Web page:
Massoud, a former LI Farm Bureau board member, and other colleagues spoke of Gergela’s upbeat and positive personality. “He was always fun to be around. He made you laugh,” Massoud said. “Joe was always in a good mood, even when he faced incredible hardships himself. He was an inspiration.
Beyrodt said Gergela made him laugh a lot. “He was great fun.”
Mitchell Pally, CEO of the Long Island Builders Institute and close personal friend of Gergela, recalled meeting him when Gergela enrolled in a political science course that Pally taught at Stony Brook University, where Gergela has completed her baccalaureate.
“We became close friends,” Pally said. “We played a lot of golf together. Our wives have become good friends. It was a beautiful relationship,” he recalls. “We miss him sorely.”
While his “main focus” was agricultural issues, Pally said, “he worked on things that helped Long Island as a whole.”
Among other things, Gergela served on the board of the Peconic Bay Medical Center.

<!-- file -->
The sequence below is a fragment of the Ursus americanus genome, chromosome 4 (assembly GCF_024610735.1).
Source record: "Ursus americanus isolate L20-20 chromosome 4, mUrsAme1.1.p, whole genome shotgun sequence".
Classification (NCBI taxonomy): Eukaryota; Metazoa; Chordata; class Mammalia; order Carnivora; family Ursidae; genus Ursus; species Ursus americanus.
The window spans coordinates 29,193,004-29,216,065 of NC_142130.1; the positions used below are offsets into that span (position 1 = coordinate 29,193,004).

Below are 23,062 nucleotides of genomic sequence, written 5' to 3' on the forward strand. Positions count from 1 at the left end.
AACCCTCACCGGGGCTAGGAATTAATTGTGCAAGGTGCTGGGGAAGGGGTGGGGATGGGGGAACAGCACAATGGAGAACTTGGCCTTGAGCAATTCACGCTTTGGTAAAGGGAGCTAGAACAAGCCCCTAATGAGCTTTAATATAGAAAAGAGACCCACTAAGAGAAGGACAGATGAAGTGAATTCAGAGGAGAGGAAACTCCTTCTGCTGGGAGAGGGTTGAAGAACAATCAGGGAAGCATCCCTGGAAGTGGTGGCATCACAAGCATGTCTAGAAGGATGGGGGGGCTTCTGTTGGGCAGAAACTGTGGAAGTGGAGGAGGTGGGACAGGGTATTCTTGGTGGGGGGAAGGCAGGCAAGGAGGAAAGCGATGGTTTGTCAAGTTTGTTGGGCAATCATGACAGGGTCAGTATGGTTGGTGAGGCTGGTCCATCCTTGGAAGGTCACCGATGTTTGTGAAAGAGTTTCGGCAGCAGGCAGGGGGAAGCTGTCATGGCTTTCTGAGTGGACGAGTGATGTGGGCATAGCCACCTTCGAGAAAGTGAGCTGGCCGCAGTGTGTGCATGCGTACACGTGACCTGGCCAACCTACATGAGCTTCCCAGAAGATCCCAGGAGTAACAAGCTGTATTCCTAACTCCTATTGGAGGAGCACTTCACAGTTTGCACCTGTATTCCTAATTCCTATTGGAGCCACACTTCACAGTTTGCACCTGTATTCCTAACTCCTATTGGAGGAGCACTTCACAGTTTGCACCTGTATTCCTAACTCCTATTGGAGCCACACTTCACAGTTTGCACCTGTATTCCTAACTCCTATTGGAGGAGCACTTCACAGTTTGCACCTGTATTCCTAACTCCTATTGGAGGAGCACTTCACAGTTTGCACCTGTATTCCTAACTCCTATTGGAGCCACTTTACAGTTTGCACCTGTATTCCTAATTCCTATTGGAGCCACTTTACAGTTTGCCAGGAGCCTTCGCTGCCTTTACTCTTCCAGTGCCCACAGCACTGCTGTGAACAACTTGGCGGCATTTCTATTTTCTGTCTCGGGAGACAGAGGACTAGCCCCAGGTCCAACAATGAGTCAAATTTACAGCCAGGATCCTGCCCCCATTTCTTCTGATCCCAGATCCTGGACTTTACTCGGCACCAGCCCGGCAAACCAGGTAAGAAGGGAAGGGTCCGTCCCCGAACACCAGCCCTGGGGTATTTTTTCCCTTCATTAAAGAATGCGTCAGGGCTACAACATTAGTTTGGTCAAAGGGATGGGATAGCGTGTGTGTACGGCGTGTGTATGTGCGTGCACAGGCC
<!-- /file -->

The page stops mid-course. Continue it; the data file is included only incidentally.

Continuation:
Andrew Mitchell, president and CEO of the Peconic Bay Medical Center Foundation and former president and CEO of the medical center, remembered Gergela as “a dedicated member of the PBMC Board of Directors, whose passion for local agriculture and unique interest in politics have combined to create a powerful and extremely constructive force for our community.
Joseph Michael Gergela III was born at Eastern Long Island Hospital in Greenport on November 22, 1955, the son of Joseph Jr. and Grace Elizabeth “Betty” (Hills.)
He married Donna Bieselin on February 5, 1977 at St. John’s Church in Center Moriches. They had two children and lived in Manorville before moving to Boyton Beach, Florida after Gergela retired from the LI Farm Bureau in 2014.
Gergela enjoyed playing golf and, above all, enjoyed spending time with her grandchildren, his wife said.
Besides his wife of 45 years, he is survived by his daughter, Elizabeth Mittenthal (Joshua) of Boca Raton, Florida, and his son Jonathan (Samantha) of Baltimore, as well as his grandsons, Grayson and Cayden Mittenthal. He is also survived by his siblings, Cynthia Kissner, Douglas and John. He was predeceased by his sister Joanne Smith in 2011.
The family is planning a celebration of life this summer.
Memorial donations can be made to Juvenile Diabetes Research Foundation.